Friday, September 30, 2005

Looking Forward and Backward in SL

That right there is a piece of SL nostalgia folks. Pete Fats' boot in Welsh. I managed to get Steller Sunshine's (SL's 1st resident) massive bean stalk in the background as well.

A thread in the forums go me thinking about SL nostalgia. I love old things, not just SL old things, but all kinds. I appreciate the history behind objects and places. I like to learn about how things got there, and why. In Second Life, where change is constant, old things that have been around for a while are even more scarce and therefore precious. I've been eager to learn about these "virtual antiques" and have often pestered people like Steller Sunshine, Khamon Fate, Buck Weaver and Jai Nomad about stuff on the grid that seems to have been in existence forever. More than once I have been way off base in my assumptions about these things, which makes it all the more fun to learn about them. Nothing just happens in Second Life on it's own. Someone, at some point, decided they would do something and what gets left around on the grid is evidence people's ideas and thoughts at the time they were placed there. Fascinating!

Despite my love for all things old, I enjoy the changes that happen in SL. Stagnation is never any fun, which is why I get excited about new builds, new projects, new people and I find it difficult to get overly worked up about a new policy change, or change in the system that LL implements. Second Life, in my opinion is still very much in a sort of beta stage. Linden Labs still has a lot more experimenting to do before they get everything perfect, and maybe they never will. But I'm enjoying the ride, despite the bumps.


  1. Aaand the tree in the pic is Tweke Underhill's olde hat shoppe, another fave of mine. Heck, I lurve all of Welsh.

    I am glad you posted this, Ingrid. I am incredulous sometimes at how many new Residents do not know of the rich SL culture we have, and the many pioneering achievements that led to things we take for granted today.

    What's also special to me is a community like Welsh—it is a sublime example—has such an ample use of space to breathe, yet the builds themselves are flavorful and can be dense. There are both "normal" houses and "abnormal", wacky things, all living in harmony. When's the last time you heard of a greefing in town?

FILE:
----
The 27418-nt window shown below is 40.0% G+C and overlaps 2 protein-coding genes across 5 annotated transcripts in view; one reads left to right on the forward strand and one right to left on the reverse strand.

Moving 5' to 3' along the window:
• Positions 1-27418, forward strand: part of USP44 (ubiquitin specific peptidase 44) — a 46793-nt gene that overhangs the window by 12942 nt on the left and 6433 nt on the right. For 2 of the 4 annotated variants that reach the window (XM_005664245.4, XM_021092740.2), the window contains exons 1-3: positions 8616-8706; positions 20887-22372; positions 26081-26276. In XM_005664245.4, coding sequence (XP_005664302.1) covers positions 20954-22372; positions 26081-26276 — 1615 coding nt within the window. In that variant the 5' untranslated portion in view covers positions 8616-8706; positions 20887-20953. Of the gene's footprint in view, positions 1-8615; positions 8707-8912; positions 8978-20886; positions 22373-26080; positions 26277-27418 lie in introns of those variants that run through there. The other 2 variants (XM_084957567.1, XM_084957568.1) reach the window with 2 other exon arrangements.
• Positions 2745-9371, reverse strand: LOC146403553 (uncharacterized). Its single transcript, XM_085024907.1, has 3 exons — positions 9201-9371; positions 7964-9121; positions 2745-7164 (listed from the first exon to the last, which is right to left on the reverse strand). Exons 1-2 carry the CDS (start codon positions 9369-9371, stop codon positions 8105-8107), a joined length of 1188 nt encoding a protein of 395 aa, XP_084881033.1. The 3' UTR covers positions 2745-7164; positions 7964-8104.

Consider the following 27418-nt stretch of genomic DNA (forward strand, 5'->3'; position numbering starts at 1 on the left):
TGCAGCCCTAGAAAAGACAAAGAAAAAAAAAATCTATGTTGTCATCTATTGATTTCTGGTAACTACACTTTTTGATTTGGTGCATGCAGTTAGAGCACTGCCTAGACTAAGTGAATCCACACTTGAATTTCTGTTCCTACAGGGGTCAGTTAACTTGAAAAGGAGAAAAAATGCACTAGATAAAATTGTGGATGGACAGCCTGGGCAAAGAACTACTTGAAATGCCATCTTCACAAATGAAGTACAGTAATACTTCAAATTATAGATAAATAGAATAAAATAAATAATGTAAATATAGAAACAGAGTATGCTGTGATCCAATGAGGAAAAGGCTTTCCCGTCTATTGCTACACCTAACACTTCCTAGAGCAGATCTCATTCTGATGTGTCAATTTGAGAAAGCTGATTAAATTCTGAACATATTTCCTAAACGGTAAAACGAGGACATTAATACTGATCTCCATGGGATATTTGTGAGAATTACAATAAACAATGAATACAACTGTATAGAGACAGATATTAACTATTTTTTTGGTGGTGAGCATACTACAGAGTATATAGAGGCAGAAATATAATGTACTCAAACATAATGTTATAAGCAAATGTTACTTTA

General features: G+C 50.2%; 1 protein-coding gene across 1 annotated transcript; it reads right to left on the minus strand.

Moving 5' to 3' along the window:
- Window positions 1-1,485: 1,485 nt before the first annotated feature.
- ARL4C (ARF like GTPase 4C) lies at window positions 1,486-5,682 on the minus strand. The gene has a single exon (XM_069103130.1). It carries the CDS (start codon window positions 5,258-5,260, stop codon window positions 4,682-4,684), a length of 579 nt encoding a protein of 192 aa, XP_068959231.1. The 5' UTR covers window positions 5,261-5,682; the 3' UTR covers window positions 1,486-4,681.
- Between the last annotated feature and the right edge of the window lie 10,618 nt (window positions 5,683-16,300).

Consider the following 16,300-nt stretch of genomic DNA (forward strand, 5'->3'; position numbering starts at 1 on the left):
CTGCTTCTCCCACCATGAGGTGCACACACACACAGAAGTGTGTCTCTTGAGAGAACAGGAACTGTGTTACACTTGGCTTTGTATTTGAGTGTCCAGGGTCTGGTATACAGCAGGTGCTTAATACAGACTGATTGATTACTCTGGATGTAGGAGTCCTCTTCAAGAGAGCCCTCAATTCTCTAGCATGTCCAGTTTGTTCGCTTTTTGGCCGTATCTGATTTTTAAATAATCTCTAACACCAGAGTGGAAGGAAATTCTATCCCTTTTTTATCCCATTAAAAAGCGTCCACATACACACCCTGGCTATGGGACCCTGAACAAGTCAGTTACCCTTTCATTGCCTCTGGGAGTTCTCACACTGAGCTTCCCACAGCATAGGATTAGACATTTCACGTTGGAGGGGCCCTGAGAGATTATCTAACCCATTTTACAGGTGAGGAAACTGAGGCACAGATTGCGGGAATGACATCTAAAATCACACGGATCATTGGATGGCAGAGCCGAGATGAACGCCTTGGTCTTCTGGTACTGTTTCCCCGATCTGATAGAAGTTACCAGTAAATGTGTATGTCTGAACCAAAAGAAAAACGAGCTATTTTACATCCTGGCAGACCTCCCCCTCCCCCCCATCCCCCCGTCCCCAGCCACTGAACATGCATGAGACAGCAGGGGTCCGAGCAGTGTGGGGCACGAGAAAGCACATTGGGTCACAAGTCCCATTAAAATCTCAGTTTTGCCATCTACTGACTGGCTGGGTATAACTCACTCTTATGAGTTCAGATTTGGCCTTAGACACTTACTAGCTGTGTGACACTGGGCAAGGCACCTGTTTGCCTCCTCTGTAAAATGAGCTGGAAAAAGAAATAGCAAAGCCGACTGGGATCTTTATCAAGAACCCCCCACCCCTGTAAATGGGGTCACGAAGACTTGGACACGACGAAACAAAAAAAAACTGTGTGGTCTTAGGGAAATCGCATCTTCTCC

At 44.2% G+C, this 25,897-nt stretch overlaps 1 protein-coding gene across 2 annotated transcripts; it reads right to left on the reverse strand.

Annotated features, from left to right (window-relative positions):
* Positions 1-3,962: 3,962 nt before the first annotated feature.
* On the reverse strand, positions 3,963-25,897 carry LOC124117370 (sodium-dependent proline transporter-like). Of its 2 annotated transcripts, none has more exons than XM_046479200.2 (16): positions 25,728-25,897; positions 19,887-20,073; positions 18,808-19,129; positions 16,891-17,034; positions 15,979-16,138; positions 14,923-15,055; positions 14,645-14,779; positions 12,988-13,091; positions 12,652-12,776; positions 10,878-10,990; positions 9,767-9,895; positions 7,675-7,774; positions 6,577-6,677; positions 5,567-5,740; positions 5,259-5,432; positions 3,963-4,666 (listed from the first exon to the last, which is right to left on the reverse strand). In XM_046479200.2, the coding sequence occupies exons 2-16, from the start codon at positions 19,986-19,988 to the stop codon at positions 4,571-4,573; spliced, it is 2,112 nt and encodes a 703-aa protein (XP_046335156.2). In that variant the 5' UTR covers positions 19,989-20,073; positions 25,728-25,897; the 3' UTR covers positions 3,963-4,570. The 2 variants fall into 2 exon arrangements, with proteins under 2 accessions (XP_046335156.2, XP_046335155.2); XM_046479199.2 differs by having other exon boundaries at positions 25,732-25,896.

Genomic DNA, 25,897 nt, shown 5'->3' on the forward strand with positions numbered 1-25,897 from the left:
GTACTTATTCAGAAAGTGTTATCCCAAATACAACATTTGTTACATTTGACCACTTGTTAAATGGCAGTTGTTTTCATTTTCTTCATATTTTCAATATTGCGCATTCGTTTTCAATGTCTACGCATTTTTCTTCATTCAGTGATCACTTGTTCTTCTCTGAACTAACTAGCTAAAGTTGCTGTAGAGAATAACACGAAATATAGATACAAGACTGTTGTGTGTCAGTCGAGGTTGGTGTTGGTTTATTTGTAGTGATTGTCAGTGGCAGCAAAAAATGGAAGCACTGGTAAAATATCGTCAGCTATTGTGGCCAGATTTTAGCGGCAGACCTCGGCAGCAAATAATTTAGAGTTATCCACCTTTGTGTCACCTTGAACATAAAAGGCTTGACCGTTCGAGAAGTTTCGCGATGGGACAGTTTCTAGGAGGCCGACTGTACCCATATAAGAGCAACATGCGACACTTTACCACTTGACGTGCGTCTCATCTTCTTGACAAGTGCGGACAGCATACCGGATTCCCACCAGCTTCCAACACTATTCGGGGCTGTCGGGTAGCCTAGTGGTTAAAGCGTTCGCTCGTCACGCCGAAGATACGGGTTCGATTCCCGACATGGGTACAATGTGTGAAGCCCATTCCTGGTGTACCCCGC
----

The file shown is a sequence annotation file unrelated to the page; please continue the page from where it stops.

The things that disappoint me about in newer regions—and who lives in them, for that matter—is a feeling of xenophobia, or at least, "I just moved in but I don't give a damn about my neighbors, not will I even try to talk to them! Heck, I won't even ask questions to learn more!" It burns Residents out and adds a lot to stress. It's not even a neighborhood, just a lot of clashing, bashing, gnashing of pixelteeth, etc.

    However, I'm mindful that patience wins a lot out, and some of these communities may "stabilize" yet over the longterm. Even Jessie has become a relatively sleepy town. In a way, it's like the cereal box analogy I'm fond of: gotta dig your hand in deep to get the prize, but let the contents settle afterwards!

    BTW, Ingrid, if you still haven't found that statue after further searching, just let me know. :)

  2. You know, I have never been to Welsh. It just bumped to the top of my priority list! It is funny to think of the odd flotsam and jetsam floating around SL as well, like hulks and remnants stuck in orbit. For all that land changes hands, builds rise and fall, and the Lindens follow the land management & cleanup requests, there are still so many bits and pieces that never get picked up or removed. I wonder if in 10 years someone's going to go scuba diving off the coastline and discover a UPS truck or a Cubey orca plane? :D

  3. For, that makes me smile... what kind of relics will be packaged then? It's funny, even, going to freebie places like YadNi's and looking inside the boxes—there are some really old things as it stands! (Speaking of Cubey, good thing he made a new DIY plane kit to replace the "Simple Airplane" script that's been in circulation for ages. About time for fresh blood!)

    Something that wows me is, really, we are making history today. It's only a matter of time... until then, let the longterm tide over.

  4. One thing I love about cities is that they embody age without stagnation. While NYC is hardly an old city compared to european standards, it has some great history. A brand new Starbucks could be built into a Civil War Era post office, or a dance club build in a long abandoned church.

    Rather than perpetually wipe and restart projects in SL, I think there could be some value in integrating the new into the old.

    I'm proud to say that the first building I ever created (a year and a half ago) still stands today in Chase's Manhattan in Hawthorne. It has been rented out as a residence and store to different people and has undergone occasional alterations. It's fun to imagine that someday, maybe five years from now, a renter will be proudly showing his apartment/historical landmark to visitors and exclaim "The famous Aimee Weber lived here!! (well...before she was eaten by wolves)"